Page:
An Australian non-profit organization called Choose Cruelty Free is committed to assisting consumers in making ethical judgments. They certify cosmetics, body care, and cleaning goods whose contents have not been subjected to animal testing by using the Not Tested on Animals bunny emblem.

5. One Voice

An Australian non-profit organization called Choose Cruelty Free is committed to assisting consumers in making ethical judgments. They certify cosmetics, body care, and cleaning goods whose contents have not been subjected to animal testing by using the Not Tested on Animals bunny emblem.

6. The Vegan Society

The Vegan Society is a group with a presence in the United Kingdom that works to promote and advance veganism. They developed the Vegan Trademark to designate goods and services devoid of animal products in the food, beverage, health and beauty, cleaning, and other categories.

How to ensure you are purchasing only vegan goods

  • learn to recognise less evident or concealed animal products;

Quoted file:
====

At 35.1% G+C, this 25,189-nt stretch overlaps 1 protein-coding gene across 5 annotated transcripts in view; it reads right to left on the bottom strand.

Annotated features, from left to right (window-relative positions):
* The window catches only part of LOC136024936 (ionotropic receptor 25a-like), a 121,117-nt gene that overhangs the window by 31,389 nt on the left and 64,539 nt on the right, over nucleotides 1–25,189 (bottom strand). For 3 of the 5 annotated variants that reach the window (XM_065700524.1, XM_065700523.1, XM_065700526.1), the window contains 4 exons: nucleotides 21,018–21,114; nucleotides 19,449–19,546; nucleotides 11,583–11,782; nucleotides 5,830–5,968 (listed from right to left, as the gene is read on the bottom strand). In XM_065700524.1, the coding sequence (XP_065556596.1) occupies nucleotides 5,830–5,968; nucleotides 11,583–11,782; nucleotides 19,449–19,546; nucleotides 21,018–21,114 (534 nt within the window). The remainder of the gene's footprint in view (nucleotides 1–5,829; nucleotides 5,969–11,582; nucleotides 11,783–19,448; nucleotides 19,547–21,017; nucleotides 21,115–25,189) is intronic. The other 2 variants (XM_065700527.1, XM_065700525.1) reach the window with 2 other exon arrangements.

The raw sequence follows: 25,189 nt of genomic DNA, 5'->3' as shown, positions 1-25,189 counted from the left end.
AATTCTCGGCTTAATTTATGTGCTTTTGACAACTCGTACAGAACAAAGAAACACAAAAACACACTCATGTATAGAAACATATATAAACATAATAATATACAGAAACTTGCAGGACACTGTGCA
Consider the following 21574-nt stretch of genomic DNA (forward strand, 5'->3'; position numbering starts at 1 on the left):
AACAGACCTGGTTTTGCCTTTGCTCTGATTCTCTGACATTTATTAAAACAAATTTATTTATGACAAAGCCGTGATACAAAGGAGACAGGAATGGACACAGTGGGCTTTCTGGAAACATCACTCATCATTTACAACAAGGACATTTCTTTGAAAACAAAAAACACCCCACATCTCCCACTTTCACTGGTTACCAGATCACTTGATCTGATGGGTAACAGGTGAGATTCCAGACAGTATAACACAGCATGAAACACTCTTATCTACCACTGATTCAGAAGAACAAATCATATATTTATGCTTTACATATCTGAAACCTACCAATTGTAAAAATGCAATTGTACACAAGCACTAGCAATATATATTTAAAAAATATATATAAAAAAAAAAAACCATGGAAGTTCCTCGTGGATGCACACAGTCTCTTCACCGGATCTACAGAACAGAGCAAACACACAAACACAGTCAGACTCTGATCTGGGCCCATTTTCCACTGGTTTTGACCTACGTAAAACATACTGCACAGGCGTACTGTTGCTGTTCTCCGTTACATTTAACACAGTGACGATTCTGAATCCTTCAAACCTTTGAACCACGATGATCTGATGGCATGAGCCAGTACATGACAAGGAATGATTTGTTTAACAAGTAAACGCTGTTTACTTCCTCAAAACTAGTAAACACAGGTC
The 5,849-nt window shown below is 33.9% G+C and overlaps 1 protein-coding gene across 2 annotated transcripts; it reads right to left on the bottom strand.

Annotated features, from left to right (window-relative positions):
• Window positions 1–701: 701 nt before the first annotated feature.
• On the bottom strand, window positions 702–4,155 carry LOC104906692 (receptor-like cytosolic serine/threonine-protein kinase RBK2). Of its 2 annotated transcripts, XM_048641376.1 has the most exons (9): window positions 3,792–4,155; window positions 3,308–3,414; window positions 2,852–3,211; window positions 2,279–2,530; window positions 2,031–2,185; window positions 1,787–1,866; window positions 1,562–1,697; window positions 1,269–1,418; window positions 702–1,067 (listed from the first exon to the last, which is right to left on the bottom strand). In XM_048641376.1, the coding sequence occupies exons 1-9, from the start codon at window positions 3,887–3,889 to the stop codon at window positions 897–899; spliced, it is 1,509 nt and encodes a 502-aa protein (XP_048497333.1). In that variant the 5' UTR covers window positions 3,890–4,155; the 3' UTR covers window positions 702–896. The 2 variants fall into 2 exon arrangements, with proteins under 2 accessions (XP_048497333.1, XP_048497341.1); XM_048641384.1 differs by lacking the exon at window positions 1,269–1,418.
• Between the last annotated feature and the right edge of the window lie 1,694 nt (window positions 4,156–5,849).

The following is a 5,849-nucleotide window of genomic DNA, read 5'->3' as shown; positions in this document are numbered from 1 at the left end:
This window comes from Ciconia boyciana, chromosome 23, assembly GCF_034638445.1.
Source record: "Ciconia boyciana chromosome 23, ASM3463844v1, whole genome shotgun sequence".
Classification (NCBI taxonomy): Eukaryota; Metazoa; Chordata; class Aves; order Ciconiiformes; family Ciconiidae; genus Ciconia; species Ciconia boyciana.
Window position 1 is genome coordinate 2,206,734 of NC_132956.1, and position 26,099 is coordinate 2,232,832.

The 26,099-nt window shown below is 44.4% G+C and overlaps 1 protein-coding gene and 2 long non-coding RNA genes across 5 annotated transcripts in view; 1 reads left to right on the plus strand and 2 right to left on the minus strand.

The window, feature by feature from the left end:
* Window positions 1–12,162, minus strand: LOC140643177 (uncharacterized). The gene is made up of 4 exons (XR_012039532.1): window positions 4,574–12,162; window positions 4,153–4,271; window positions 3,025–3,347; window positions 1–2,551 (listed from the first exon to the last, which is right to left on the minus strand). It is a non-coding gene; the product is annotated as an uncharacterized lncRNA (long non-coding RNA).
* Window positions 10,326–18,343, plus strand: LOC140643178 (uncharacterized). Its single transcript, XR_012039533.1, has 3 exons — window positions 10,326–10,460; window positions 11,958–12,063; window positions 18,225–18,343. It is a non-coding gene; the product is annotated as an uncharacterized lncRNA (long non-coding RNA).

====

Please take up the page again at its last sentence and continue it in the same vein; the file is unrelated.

• Be cautious of personal care items that contain gelatin, honey, eggs, or beeswax.
  • Keep an eye out for ingredients made from animal products, such as lanolin, tallow, collagen, oestrogen, guanine, and ambergris.

How to ensure you purchase cruelty-free goods

Keep a watchful eye on your labels. It’s possible that the phrase “cruelty-free” or “not tested on animals,” or even a picture of a bunny, only applies to the finished item and not to its constituent parts. The majority of animal testing involves ingredients. Even if a business states, “We do not test on animals,” it may nonetheless contract with other businesses to test its components. The only way to be certain that a product is cruelty-free is to: 

  • look for products that have received certification from international organizations like PETA
  • be on the lookout for deceptive claims and logos that are self-made or depict bunnies
  • actively look for companies that adhere to this policy
  • and be wary of cruelty-free claims that omit crucial information.

Choose baby skin and bath care products from TRULY BLESSED – a proudly Vegan and Cruelty-free, clean-natural brand.